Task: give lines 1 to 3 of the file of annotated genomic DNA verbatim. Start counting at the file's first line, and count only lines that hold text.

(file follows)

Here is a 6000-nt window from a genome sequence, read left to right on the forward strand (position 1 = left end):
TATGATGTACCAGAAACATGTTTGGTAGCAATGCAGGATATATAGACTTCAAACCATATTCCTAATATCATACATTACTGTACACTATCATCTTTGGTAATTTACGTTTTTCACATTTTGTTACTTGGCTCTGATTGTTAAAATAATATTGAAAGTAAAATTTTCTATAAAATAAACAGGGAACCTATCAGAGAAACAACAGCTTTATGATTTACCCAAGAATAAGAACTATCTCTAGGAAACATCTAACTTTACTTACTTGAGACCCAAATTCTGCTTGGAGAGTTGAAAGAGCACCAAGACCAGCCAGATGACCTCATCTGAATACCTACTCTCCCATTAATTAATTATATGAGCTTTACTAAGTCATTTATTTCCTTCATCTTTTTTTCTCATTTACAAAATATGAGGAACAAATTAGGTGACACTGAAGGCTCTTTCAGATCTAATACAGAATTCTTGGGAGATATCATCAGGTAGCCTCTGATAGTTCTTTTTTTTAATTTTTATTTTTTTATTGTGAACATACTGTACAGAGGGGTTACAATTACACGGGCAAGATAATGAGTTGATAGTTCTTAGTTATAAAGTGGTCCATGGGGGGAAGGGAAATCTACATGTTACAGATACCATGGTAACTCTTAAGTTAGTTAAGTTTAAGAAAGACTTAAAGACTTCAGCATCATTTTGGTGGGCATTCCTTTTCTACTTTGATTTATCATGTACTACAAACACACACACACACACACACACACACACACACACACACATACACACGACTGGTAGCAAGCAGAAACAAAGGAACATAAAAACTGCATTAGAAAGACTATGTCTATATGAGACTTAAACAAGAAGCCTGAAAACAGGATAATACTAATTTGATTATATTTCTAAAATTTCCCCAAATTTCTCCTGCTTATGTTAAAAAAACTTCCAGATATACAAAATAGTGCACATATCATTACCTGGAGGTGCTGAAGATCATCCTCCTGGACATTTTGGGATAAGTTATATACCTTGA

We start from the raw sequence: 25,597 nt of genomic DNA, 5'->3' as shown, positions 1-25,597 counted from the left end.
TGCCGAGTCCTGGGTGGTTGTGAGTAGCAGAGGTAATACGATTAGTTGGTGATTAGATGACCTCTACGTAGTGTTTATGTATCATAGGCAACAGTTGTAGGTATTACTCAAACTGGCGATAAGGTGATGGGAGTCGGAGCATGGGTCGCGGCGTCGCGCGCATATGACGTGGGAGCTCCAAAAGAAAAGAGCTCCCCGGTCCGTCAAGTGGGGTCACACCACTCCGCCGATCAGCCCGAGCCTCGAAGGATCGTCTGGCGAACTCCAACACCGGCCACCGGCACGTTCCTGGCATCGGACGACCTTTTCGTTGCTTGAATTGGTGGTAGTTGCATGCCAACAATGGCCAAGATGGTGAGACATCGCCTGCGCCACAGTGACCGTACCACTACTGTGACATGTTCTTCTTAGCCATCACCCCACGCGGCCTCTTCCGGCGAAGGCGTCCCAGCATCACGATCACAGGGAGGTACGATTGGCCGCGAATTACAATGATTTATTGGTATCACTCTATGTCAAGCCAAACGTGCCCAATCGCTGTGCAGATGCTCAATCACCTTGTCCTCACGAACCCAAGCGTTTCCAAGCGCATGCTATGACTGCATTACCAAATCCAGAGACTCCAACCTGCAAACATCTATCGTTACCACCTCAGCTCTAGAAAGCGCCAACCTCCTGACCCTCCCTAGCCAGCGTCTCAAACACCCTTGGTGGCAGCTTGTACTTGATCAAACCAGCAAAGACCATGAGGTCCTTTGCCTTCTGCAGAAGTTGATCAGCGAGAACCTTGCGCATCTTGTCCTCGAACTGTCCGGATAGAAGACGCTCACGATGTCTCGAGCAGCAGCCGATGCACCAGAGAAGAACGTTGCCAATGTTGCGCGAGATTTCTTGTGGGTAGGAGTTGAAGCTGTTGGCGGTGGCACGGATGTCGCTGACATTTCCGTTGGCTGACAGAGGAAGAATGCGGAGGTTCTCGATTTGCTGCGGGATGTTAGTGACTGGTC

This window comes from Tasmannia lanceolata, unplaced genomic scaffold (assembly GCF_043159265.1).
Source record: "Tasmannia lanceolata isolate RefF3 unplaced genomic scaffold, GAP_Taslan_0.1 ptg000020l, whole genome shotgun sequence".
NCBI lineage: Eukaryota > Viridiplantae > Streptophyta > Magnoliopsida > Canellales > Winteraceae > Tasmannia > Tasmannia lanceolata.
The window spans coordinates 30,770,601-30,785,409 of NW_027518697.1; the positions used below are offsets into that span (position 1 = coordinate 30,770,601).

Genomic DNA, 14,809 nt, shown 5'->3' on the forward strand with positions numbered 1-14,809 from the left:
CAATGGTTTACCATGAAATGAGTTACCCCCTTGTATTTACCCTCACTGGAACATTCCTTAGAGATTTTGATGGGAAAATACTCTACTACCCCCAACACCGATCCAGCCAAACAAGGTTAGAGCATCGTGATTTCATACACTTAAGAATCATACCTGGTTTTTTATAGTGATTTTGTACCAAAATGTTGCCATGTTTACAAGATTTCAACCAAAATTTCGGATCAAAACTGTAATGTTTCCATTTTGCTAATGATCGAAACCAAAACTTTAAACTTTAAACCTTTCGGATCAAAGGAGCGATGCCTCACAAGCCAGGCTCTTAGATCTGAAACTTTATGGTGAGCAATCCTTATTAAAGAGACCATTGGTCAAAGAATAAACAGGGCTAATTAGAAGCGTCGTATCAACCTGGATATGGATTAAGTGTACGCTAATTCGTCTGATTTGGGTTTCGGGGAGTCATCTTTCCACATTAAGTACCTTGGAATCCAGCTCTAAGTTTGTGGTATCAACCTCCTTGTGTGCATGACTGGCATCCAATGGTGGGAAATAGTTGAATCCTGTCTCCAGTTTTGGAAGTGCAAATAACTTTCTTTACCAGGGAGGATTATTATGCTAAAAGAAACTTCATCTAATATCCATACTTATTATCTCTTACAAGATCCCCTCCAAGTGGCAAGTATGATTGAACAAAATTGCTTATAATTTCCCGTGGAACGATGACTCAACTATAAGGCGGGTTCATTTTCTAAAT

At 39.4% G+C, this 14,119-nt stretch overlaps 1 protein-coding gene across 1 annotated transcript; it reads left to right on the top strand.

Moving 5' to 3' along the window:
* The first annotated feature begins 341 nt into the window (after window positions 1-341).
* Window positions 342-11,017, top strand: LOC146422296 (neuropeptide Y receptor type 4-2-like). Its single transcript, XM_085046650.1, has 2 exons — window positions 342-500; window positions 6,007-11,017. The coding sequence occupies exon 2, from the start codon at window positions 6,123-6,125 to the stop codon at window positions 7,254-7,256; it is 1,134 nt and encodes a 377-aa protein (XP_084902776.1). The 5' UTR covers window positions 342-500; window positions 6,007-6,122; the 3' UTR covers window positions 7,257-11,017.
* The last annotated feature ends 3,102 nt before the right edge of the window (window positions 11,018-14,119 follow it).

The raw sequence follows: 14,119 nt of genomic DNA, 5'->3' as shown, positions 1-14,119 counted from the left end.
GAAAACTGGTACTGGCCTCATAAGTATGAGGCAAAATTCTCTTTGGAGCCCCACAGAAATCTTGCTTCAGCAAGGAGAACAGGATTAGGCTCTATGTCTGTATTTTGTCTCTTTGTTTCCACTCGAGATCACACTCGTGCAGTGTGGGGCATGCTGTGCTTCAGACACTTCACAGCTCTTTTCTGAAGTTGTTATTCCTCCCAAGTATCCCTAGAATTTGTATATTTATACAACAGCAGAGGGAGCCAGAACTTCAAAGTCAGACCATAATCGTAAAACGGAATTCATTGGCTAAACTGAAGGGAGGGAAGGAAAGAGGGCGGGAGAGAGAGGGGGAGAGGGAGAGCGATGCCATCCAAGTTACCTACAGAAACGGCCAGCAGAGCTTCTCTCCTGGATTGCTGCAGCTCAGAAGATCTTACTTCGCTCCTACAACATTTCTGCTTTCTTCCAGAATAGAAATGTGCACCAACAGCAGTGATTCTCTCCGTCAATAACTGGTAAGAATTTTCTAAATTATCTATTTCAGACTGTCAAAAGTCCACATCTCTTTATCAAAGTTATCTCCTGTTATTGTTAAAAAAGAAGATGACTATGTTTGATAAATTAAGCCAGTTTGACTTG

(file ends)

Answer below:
Here is a 6000-nt window from a genome sequence, read left to right on the forward strand (position 1 = left end):
TATGATGTACCAGAAACATGTTTGGTAGCAATGCAGGATATATAGACTTCAAACCATATTCCTAATATCATACATTACTGTACACTATCATCTTTGGTAATTTACGTTTTTCACATTTTGTTACTTGGCTCTGATTGTTAAAATAATATTGAAAGTAAAATTTTCTATAAAATAAACAGGGAACCTATCAGAGAAACAACAGCTTTATGATTTACCCAAGAATAAGAACTATCTCTAGGAAACATCTAACTTTACTTACTTGAGACCCAAATTCTGCTTGGAGAGTTGAAAGAGCACCAAGACCAGCCAGATGACCTCATCTGAATACCTACTCTCCCATTAATTAATTATATGAGCTTTACTAAGTCATTTATTTCCTTCATCTTTTTTTCTCATTTACAAAATATGAGGAACAAATTAGGTGACACTGAAGGCTCTTTCAGATCTAATACAGAATTCTTGGGAGATATCATCAGGTAGCCTCTGATAGTTCTTTTTTTTAATTTTTATTTTTTTATTGTGAACATACTGTACAGAGGGGTTACAATTACACGGGCAAGATAATGAGTTGATAGTTCTTAGTTATAAAGTGGTCCATGGGGGGAAGGGAAATCTACATGTTACAGATACCATGGTAACTCTTAAGTTAGTTAAGTTTAAGAAAGACTTAAAGACTTCAGCATCATTTTGGTGGGCATTCCTTTTCTACTTTGATTTATCATGTACTACAAACACACACACACACACACACACACACACACACACACACATACACACGACTGGTAGCAAGCAGAAACAAAGGAACATAAAAACTGCATTAGAAAGACTATGTCTATATGAGACTTAAACAAGAAGCCTGAAAACAGGATAATACTAATTTGATTATATTTCTAAAATTTCCCCAAATTTCTCCTGCTTATGTTAAAAAAACTTCCAGATATACAAAATAGTGCACATATCATTACCTGGAGGTGCTGAAGATCATCCTCCTGGACATTTTGGGATAAGTTATATACCTTGA

We start from the raw sequence: 25,597 nt of genomic DNA, 5'->3' as shown, positions 1-25,597 counted from the left end.